Most of the time, random internet browsing, which I find myself doing a lot on the hot tiring summer afternoons, is not much more than bubblegum, with a fleeting, often stale or bitter after taste. But then, by chance, you find something wonderful, like this: http://places.designobserver.com/feature/a-home-before-the-end-of-the-world/26568/ , on a topic dear to my heart – the importance of getting landscape right in novels.
For my second book, this is something I worry about a great deal. I want to make sure my New Mexico is a plausible, entrancing one, not a cardboard backdrop, or lumbered with inappropriate flora and beasts. I have my little book, Wildflowers of the Southern Rockies by Carolyn Dodson and William W. Dunmire to help with the high altitude stuff – it is also full of lovely anecdotes about the discovery and etymology of flower names.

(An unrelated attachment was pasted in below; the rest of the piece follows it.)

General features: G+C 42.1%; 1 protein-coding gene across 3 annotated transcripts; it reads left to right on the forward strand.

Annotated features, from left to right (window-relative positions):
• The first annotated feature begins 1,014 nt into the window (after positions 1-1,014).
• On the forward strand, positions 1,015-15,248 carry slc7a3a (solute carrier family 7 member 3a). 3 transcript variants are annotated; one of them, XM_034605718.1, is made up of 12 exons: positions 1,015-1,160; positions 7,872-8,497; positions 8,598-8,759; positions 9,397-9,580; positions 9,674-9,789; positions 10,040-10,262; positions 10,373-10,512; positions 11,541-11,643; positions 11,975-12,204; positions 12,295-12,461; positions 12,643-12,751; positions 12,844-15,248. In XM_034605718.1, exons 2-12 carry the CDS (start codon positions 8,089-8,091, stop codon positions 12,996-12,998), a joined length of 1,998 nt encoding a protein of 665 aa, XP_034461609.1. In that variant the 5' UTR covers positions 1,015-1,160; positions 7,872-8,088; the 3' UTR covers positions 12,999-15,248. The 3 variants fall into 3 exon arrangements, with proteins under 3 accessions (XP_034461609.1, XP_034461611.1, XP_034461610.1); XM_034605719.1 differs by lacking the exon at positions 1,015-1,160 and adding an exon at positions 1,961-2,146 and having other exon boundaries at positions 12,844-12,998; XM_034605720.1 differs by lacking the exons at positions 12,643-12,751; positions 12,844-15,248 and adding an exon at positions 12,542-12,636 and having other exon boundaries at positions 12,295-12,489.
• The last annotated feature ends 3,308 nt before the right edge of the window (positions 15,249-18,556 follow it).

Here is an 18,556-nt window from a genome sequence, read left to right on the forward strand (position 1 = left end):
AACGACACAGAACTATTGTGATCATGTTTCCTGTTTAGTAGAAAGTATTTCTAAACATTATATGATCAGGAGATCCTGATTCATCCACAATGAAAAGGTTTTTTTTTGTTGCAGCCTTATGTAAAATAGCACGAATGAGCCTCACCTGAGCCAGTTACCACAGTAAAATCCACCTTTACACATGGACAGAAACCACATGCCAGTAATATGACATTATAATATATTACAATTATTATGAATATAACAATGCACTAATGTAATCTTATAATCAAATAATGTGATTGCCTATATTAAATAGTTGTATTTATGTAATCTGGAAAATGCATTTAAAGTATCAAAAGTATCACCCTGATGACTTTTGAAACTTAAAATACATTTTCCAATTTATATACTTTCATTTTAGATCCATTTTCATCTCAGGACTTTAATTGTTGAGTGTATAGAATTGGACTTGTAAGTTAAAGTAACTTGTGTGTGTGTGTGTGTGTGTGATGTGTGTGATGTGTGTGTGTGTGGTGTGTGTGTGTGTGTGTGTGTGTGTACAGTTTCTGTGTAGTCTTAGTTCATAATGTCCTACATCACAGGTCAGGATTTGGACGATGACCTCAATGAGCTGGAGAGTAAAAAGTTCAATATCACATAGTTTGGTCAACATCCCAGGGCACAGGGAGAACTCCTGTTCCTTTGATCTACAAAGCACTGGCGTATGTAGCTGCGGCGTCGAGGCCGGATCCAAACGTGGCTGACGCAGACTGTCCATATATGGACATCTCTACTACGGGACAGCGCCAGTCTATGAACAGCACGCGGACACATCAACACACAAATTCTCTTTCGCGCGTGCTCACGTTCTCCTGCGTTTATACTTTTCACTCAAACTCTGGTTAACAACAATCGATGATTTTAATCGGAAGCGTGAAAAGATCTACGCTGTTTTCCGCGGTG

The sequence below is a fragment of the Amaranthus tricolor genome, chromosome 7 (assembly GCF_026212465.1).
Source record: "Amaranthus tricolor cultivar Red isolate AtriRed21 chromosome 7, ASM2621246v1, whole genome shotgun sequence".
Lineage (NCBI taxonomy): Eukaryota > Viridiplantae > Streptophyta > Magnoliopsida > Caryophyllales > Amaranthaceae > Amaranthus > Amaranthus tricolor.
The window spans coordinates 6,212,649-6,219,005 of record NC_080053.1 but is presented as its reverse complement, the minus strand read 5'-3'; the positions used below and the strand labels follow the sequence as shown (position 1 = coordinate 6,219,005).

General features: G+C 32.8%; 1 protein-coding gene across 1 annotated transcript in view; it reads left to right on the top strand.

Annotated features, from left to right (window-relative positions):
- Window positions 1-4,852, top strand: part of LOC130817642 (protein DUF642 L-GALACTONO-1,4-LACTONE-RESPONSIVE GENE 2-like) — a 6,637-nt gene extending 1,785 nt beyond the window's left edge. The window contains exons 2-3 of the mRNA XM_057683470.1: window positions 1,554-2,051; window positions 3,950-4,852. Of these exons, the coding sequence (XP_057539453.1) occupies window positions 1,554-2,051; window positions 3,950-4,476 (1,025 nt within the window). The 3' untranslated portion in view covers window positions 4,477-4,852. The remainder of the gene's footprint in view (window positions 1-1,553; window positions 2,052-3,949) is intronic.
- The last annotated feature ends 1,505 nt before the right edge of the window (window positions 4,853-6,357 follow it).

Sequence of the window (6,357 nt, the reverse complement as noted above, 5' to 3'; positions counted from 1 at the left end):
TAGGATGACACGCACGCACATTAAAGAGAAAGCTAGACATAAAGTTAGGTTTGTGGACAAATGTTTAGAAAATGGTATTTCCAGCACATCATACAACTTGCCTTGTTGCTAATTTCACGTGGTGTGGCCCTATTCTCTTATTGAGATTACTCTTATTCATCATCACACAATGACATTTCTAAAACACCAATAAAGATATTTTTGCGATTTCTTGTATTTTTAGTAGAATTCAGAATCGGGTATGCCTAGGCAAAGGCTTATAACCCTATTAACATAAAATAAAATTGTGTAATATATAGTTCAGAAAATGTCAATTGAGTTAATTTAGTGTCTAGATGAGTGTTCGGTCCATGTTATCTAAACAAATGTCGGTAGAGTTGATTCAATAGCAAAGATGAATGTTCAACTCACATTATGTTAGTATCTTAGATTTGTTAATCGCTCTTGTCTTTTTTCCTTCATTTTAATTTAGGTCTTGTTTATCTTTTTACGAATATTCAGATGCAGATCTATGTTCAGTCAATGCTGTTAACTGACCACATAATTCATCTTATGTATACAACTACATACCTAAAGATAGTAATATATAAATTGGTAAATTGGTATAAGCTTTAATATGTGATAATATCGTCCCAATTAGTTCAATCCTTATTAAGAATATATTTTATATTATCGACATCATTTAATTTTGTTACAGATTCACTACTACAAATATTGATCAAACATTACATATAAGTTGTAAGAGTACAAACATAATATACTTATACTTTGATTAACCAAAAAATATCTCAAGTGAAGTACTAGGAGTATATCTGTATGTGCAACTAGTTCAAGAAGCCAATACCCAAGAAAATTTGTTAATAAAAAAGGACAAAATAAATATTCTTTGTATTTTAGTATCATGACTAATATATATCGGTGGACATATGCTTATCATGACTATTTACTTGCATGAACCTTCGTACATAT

One thing I enjoyed finding out for myself was that the Ponderosa Pine which grows in the mountainous areas of New Mexico, and looks (I think) like this:
…has bark that gives off a strong scent of vanilla. These sensory details add so much to a text, as I’m sure Proust could prattle on about to us all. I’m reading Swann’s Way at the moment, or should that be slowly wading through it? Getting it right is important, though it might take a lot longer, and there is a risk that some readers may want to skip ahead. Getting it right does involve a balance between what the author needs his or her book to convey — atmosphere, after all is mostly an invention of the reading or observing mind, brought about by smoke, shadow, not entirely based on material appearance — however, a little judicious sprinkling of things like the odour of a huge tree, the smell of burning wood in a fireplace, and the light glinting off rock formations, will improve things massively, and hopefully make the novel a rich and believable place, something another reader, or the same reader in a different frame of mind, might want to crawl inside the pages to live for a little while.